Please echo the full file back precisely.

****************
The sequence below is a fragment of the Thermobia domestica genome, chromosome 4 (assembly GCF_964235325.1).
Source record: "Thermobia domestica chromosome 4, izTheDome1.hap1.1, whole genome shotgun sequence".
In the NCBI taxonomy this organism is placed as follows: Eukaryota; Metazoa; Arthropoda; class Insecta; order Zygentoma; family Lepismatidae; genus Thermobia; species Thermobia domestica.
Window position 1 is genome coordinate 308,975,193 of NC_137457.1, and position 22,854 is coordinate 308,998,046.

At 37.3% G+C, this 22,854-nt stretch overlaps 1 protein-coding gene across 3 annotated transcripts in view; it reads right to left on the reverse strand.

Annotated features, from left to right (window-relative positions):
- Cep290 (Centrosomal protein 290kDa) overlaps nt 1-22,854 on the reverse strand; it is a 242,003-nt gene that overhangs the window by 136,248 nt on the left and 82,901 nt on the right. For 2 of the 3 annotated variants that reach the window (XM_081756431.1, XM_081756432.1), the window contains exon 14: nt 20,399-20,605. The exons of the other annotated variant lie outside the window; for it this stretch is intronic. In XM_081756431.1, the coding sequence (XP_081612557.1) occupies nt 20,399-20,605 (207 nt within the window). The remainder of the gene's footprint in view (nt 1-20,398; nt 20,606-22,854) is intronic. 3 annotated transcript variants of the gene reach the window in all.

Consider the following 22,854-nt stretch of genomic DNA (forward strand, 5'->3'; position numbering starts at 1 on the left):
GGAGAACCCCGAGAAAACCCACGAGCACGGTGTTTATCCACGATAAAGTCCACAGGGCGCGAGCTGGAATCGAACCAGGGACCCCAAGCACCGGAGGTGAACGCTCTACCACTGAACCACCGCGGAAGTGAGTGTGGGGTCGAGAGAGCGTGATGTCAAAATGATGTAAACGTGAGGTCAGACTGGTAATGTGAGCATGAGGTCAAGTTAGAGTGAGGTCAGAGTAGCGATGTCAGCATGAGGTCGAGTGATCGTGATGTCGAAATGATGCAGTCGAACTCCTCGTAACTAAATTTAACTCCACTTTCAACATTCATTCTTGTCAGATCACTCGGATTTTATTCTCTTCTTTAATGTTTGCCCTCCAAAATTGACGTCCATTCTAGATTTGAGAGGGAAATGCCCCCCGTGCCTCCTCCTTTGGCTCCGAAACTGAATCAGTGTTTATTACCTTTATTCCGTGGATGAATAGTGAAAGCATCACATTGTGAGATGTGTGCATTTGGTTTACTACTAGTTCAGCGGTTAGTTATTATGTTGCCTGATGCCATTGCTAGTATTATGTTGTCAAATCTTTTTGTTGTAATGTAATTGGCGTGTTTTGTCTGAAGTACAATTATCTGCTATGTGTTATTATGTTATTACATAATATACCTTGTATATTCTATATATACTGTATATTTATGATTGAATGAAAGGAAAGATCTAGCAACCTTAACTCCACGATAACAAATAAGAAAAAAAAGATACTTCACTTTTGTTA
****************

The sequence below is a fragment of the Thermobia domestica genome, chromosome 4 (assembly GCF_964235325.1).
Source record: "Thermobia domestica chromosome 4, izTheDome1.hap1.1, whole genome shotgun sequence".
In the NCBI taxonomy this organism is placed as follows: Eukaryota; Metazoa; Arthropoda; class Insecta; order Zygentoma; family Lepismatidae; genus Thermobia; species Thermobia domestica.
Window position 1 is genome coordinate 308,975,193 of NC_137457.1, and position 22,854 is coordinate 308,998,046.

At 37.3% G+C, this 22,854-nt stretch overlaps 1 protein-coding gene across 3 annotated transcripts in view; it reads right to left on the reverse strand.

Annotated features, from left to right (window-relative positions):
- Cep290 (Centrosomal protein 290kDa) overlaps nt 1-22,854 on the reverse strand; it is a 242,003-nt gene that overhangs the window by 136,248 nt on the left and 82,901 nt on the right. For 2 of the 3 annotated variants that reach the window (XM_081756431.1, XM_081756432.1), the window contains exon 14: nt 20,399-20,605. The exons of the other annotated variant lie outside the window; for it this stretch is intronic. In XM_081756431.1, the coding sequence (XP_081612557.1) occupies nt 20,399-20,605 (207 nt within the window). The remainder of the gene's footprint in view (nt 1-20,398; nt 20,606-22,854) is intronic. 3 annotated transcript variants of the gene reach the window in all.

Consider the following 22,854-nt stretch of genomic DNA (forward strand, 5'->3'; position numbering starts at 1 on the left):
GGAGAACCCCGAGAAAACCCACGAGCACGGTGTTTATCCACGATAAAGTCCACAGGGCGCGAGCTGGAATCGAACCAGGGACCCCAAGCACCGGAGGTGAACGCTCTACCACTGAACCACCGCGGAAGTGAGTGTGGGGTCGAGAGAGCGTGATGTCAAAATGATGTAAACGTGAGGTCAGACTGGTAATGTGAGCATGAGGTCAAGTTAGAGTGAGGTCAGAGTAGCGATGTCAGCATGAGGTCGAGTGATCGTGATGTCGAAATGATGCAGTCGAACTCCTCGTAACTAAATTTAACTCCACTTTCAACATTCATTCTTGTCAGATCACTCGGATTTTATTCTCTTCTTTAATGTTTGCCCTCCAAAATTGACGTCCATTCTAGATTTGAGAGGGAAATGCCCCCCGTGCCTCCTCCTTTGGCTCCGAAACTGAATCAGTGTTTATTACCTTTATTCCGTGGATGAATAGTGAAAGCATCACATTGTGAGATGTGTGCATTTGGTTTACTACTAGTTCAGCGGTTAGTTATTATGTTGCCTGATGCCATTGCTAGTATTATGTTGTCAAATCTTTTTGTTGTAATGTAATTGGCGTGTTTTGTCTGAAGTACAATTATCTGCTATGTGTTATTATGTTATTACATAATATACCTTGTATATTCTATATATACTGTATATTTATGATTGAATGAAAGGAAAGATCTAGCAACCTTAACTCCACGATAACAAATAAGAAAAAAAAGATACTTCACTTTTGTTA